Years ago when I was a senior in college, listening to a tape of a John Piper sermon while on a run. He preached a sermon on Colossians 1:24-25, "Now I rejoice in my sufferings for your sake, and in my flesh I am filling up what is lacking in Christ's afflictions for the sake of his body, that is, the church of which I became a minister according to the stewardship from God that was given to me for you, to make the word of God fully known."   I remember clearly him saying there was something missing in Christ’s death on the cross and I was completely shocked, thinking, “I can't believe John Piper is teaching such heresy!” But then he went on to say that it was not the efficacy that was lacking in the death of Christ; it was the presentation that was missing. He went on to challenge us that the Christian is called suffer in our flesh so the world can see the suffering of Christ and come to know him through repentance and belief. When the world sees Christians suffer for the sake of the gospel proclamation, they will listen, they will ask about the hope we have, they will ask about our hallelujah song. Joni Eareckson Tada, a minister of the gospel to the suffering for nearly 50 years, with singing and teaching and Christ-proclaiming from the confines of a wheelchair, calls these people "spectacles of glory." Joni explains it like this, "Some Christians are called to endure a disproportionate amount of suffering. Such Christians are a spectacle of grace to the church, like flaming bushes unconsumed, and cause us to ask, like Moses, ‘Why is this bush not burned?’ The strength and stability of these believers can be explained only by the miracle of God’s sustaining grace.”  I would go onto add those who choose to suffer for the sake of others and those who suffer from the fall with praise on their lips are both spectacles of glory, filling up what is lacking in Christ affliction--the presentation of Christ suffering.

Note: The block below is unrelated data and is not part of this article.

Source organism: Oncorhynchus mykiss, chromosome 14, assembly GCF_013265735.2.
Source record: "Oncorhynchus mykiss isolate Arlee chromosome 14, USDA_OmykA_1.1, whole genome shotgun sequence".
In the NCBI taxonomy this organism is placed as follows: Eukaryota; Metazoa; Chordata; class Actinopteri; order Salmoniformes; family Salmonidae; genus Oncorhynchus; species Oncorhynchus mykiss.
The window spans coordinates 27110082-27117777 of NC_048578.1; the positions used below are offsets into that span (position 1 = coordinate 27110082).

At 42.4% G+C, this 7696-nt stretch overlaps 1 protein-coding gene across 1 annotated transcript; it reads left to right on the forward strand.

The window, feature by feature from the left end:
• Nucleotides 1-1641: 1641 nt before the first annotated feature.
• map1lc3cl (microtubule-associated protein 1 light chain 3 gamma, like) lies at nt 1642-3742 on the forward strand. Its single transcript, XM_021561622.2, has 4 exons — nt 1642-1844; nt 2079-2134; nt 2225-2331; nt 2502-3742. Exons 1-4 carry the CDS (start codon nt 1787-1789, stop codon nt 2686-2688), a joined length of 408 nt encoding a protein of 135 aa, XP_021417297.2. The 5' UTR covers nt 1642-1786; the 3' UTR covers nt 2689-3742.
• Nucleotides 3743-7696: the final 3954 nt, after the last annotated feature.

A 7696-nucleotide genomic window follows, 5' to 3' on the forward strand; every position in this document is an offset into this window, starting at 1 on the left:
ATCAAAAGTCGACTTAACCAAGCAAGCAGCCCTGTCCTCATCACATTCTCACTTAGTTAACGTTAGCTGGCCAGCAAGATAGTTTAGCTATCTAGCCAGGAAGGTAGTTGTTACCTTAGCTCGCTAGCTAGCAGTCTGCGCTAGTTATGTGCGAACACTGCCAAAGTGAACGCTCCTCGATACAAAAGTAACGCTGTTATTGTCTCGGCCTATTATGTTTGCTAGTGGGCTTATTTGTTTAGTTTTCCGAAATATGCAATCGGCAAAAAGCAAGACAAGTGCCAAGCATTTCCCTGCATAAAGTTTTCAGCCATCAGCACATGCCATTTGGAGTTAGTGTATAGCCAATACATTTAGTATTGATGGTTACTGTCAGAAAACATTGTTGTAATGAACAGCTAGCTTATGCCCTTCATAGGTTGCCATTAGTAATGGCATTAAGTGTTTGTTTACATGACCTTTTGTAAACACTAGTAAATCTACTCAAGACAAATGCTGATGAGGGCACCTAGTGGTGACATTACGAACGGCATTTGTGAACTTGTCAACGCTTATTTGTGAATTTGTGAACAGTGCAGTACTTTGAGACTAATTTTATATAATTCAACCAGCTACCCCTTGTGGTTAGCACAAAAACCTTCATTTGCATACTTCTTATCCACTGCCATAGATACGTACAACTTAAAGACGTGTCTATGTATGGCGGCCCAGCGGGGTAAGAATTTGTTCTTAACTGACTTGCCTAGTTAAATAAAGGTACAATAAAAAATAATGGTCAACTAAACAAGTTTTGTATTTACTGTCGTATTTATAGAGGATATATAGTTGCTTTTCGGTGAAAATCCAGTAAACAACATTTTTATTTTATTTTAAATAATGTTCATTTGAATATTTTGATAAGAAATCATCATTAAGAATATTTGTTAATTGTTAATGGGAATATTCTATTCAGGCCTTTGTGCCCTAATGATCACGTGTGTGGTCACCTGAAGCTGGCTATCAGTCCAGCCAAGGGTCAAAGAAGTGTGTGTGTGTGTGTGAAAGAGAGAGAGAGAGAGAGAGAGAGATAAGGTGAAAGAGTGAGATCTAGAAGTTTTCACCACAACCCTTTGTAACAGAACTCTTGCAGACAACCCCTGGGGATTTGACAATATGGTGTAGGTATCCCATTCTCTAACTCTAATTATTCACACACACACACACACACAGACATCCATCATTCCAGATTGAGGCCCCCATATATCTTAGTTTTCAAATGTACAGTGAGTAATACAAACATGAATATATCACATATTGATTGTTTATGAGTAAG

I would also argue that Good Friday people with Hallelujah as their song are the greatest force for evangelism in the world. Oh, the great irony that Satan uses suffering to try to destroy the Christian, because suffering is the quickest way to the throne room of God! The most dangerous place for a Christian is not a place of suffering but a place of comfort and ease. We must be Good Friday people to be Easter people; Easter people go back into the Good Friday world for the sake of others and the glory of God. They become spectacles of His glory with every Hallelujah sung from a place of suffering, and those who he has chosen will take notice and glorify God because of it.

Friends, if you want to be a Good Friday person ask God where He wants you to step into the suffering of others. Ask Him how He wants to use your current or past seasons of suffering to help others and proclaim the gospel. Then go and do it.  Go and adopt the "not placeable" child, mentor the teen mom, tutor at the underprivileged school, fix the single mom's car, sell your home and buy one a third the price so you can give more away, start the business and employ the formerly incarcerated, create the support group for other grieving parents, commit to pray for the persucted church, disciple the college student, begin a disability ministry at your church and I could go on and on and on. The needs and ideas are endless, but there is some place (or places!) I am confident God is telling you to go and serve and suffer with others so that you can experience more of Jesus and proclaim his goodness to those you serve. Remember, we can go and be Good Friday people for a short time because we have a Good Friday God, who suffered for us for all time so we could be saved from ultimate suffering and experience His joy forever more. Can I get a Hallelujah?



Rachel Baxter